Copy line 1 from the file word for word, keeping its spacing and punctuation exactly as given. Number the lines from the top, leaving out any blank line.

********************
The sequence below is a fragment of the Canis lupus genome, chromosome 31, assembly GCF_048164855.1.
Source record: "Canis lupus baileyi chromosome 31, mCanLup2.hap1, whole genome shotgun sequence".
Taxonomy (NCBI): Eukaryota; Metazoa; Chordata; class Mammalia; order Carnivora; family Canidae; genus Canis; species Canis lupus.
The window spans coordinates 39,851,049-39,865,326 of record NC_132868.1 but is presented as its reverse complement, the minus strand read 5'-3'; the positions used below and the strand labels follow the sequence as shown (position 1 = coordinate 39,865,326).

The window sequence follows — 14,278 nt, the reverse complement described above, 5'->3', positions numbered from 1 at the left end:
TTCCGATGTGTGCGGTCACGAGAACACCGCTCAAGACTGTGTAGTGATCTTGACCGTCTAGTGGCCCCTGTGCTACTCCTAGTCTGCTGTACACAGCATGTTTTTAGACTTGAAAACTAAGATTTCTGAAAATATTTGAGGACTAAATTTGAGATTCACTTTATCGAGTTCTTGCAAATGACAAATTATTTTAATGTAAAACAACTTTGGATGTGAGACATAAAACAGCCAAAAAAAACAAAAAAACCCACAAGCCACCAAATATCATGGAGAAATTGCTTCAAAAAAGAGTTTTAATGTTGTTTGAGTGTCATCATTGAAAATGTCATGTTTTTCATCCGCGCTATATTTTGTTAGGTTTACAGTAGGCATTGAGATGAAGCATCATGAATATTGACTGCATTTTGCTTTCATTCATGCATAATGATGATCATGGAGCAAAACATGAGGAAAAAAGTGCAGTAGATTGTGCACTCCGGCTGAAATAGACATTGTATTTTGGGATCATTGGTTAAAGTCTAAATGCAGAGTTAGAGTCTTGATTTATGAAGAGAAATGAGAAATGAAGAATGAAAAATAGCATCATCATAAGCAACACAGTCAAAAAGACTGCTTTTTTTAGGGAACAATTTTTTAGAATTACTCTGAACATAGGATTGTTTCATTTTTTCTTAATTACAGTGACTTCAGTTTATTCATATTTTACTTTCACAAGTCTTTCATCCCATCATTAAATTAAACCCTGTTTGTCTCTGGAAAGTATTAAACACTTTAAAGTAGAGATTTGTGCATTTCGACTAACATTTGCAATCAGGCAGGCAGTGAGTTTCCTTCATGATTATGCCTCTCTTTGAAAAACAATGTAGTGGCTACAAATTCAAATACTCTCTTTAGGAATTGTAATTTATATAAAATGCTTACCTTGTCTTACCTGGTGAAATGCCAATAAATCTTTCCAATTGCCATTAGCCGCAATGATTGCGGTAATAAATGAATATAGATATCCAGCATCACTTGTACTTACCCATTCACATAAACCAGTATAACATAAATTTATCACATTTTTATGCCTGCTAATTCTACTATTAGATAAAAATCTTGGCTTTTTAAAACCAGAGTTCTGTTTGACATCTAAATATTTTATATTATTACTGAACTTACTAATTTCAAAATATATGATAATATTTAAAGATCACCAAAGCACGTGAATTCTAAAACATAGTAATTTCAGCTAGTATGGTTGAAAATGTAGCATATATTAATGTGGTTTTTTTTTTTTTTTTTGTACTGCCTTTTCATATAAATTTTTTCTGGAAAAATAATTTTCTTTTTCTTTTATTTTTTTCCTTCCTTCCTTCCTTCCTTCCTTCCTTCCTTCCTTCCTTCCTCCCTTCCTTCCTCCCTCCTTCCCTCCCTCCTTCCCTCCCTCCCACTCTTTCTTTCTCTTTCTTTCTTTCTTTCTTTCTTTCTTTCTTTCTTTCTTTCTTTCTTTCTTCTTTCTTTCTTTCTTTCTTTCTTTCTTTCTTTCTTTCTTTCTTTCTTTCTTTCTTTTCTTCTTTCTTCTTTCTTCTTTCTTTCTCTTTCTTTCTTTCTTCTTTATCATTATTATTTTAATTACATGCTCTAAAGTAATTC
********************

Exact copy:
The sequence below is a fragment of the Canis lupus genome, chromosome 31, assembly GCF_048164855.1.